Around this time last year, I had just watched Cowspiracy, which helped change my life for the better. It got me thinking about how, as a vegetarian, I was capable of doing so much more to protect the earth and prevent the death and maltreatment of animals. I realised that simply avoiding meat wasn’t enough, and felt compelled to stop consuming animal products altogether.
I allowed myself a gradual start – I had some holidays coming up, and knew it might be difficult to live by a diet I hadn’t yet gotten to grips with fully – but, soon enough, the idea of eating dairy and eggs was just as disgusting to me as the notion of cutting into a bloody steak. It is certainly not always easy – convenience foods that I used to love, like croissants and muffins, are especially hard to pass on – but I can honestly say it is one of the most rewarding lifestyle adjustments I have made.
On this, my 1st veganniversary, I thought I would share some thoughts on what I have learned.
1 | People will be just as annoying as they were when you were vegetarian
After nearly 5 years of vegetarianism, I’d grown pretty used to people throwing up the usual jokes and ‘observations.’ It’s kind of cute how they think they’re being original, right? Bless. Turns out that, when you go vegan, you will have people expressing their thinly veiled judgements anew with questions like “how will you get your protein?” and “what if you were on a desert island?” Some of the more nuanced arguments consist simply of images of burgers and barbecues. Occasionally I will get into a genuinely interesting conversation about animal agriculture, but sadly these are so often approached by omnivores from a perspective that maintains their innocence and seeks to dismantle your resolve, so I prefer to avoid them.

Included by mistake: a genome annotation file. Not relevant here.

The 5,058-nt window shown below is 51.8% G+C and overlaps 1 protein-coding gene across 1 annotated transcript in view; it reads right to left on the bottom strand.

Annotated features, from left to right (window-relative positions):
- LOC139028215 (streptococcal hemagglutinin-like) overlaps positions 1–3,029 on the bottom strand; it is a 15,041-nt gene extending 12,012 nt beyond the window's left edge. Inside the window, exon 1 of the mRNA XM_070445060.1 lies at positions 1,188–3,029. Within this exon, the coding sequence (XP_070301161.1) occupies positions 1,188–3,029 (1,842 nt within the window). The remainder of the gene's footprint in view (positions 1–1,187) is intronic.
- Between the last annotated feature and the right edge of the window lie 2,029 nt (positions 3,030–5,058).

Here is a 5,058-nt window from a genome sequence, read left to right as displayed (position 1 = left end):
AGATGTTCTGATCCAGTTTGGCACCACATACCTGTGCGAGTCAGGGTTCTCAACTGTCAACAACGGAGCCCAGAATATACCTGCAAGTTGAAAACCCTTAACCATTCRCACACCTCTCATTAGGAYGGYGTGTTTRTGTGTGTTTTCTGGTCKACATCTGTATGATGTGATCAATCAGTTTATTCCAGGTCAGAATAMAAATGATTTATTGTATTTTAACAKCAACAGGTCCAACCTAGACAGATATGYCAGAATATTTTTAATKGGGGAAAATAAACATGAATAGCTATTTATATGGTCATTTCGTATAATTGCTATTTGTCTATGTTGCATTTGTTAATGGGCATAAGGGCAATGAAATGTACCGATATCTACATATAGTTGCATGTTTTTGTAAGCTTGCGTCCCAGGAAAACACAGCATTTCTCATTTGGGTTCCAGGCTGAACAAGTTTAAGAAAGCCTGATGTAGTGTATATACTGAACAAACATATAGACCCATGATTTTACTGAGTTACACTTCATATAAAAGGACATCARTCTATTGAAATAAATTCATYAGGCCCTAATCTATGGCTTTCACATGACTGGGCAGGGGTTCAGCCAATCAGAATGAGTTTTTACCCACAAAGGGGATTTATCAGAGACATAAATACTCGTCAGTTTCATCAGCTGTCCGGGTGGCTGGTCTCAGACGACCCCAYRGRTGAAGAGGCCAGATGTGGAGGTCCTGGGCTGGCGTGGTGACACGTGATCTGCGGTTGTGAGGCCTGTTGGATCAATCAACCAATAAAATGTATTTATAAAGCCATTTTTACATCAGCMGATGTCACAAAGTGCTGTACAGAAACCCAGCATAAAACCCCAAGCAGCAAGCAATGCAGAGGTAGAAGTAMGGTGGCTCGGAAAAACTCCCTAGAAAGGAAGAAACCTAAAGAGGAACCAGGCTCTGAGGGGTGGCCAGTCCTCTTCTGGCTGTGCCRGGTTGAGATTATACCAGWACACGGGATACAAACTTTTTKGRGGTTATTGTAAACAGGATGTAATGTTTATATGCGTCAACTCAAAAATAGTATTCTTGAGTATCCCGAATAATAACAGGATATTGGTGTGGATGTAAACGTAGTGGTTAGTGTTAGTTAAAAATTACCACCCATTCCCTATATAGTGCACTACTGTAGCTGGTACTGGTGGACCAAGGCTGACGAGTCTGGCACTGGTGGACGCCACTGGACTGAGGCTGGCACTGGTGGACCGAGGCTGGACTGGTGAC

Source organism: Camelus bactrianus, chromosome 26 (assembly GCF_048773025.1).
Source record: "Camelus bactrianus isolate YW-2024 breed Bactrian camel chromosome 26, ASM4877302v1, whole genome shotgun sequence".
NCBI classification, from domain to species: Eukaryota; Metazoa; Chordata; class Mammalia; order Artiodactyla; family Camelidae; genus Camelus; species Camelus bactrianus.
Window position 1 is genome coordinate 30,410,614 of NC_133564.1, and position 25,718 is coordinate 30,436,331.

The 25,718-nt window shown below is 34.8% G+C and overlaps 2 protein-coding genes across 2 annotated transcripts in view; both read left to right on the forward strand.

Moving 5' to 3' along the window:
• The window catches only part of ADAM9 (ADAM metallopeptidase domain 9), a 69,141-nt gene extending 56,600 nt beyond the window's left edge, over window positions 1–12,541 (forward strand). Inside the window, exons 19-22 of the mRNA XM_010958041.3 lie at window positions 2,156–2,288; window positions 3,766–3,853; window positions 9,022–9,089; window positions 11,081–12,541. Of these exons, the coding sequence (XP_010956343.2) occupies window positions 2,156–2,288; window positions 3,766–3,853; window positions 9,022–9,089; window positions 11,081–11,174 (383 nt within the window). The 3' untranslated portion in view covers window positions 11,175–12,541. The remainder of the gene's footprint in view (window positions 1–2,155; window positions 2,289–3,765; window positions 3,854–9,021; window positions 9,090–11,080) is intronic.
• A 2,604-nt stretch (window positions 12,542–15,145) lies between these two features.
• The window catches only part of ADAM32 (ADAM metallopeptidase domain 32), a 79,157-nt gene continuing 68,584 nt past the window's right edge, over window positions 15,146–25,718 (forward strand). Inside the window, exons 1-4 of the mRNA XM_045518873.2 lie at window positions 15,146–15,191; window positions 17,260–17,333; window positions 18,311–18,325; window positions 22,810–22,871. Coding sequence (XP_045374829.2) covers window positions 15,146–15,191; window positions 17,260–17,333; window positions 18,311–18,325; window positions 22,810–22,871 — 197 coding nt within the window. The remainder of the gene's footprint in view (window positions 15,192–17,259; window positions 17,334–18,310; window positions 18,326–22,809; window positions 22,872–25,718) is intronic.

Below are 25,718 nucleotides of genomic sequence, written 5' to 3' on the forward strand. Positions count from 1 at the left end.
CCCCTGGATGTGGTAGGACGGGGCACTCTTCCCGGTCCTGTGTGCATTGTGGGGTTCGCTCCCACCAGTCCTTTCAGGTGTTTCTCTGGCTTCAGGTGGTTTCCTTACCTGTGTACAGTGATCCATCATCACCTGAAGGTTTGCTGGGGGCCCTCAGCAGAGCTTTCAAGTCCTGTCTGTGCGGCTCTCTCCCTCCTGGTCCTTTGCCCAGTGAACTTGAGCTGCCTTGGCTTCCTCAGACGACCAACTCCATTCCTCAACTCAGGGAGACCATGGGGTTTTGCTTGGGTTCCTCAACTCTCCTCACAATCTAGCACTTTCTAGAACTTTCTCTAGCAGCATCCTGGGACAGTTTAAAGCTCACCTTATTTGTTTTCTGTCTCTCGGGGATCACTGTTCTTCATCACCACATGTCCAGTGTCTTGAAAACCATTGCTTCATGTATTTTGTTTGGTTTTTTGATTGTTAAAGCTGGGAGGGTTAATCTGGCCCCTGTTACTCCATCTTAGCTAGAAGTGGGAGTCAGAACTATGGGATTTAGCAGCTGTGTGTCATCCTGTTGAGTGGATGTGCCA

2 | Veganism can feel like a religion
As a pretty devout Atheist, it is pretty disconcerting to experience a passion and belief in something that I can only imagine feels akin to religious faith. Sometimes, I am so impassioned by the ethics of veganism and the hope that it gives me, that the whole thing feels spiritual. Roll your eyes if you will, but the more you learn about the environmental and health benefits of a plant-based lifestyle, the more you will understand where I’m coming from. Knowing that you are no longer complicit in the suffering that the meat industry inflicts is an exhilarating feeling indeed.
3 | The community is (mostly) great
It always makes me sad when I hear that people (omnivores and transitioning/aspiring vegans alike) have had unfriendly encounters with vegans. I agree that there is a need for passion and a place for outrage and anger, but it is often not the best approach when we are trying to welcome other people into the lifestyle. Veganism is about compassion, and this should always extend to other humans around you. Fortunately, the online community is supportive and encouraging, to my experience at least. See for yourself by joining in with the cruelty-free bloggers chat on Twitter!
4 | I’m still evolving and probably always will be
I am not the perfect vegan. Sometimes I go blank whilst buying cosmetics, and totally space on whether or not they are sold in mainland China. I drink alcohol that has probably been filtered through fish bladders, and still use non-cruelty-free cosmetics and toiletries outside of the house, etc. Following a vegan lifestyle does not automatically elevate you to some sort of moral god status. I try my best, but can’t always be perfect. And that’s OK.
5 | This isn’t the end of my ethical journey
There are so many ways in which life has been made difficult for humans and animals worldwide. From the dangerous and unethical fashion industry, which sees women paid beyond poorly to produce the cheap clothes we wear, to the devastating effects of palm oil production on the orangutan’s natural habitat (for palm oil which goes into the vegan products we eat!), mass consumerism is a monolithic evil which we need to show awareness of. I want to do more to help the less fortunate humans and animals of the world, beginning next with the clothes I wear and the rate at which I consume.
It can often seem like there is no hope, but with vegan living on the rise, attitudes are shifting and scientific study is ever more often proving that things cannot continue the way they are going.
Are you vegan? If not, would you consider making the change? Let me know your thoughts below!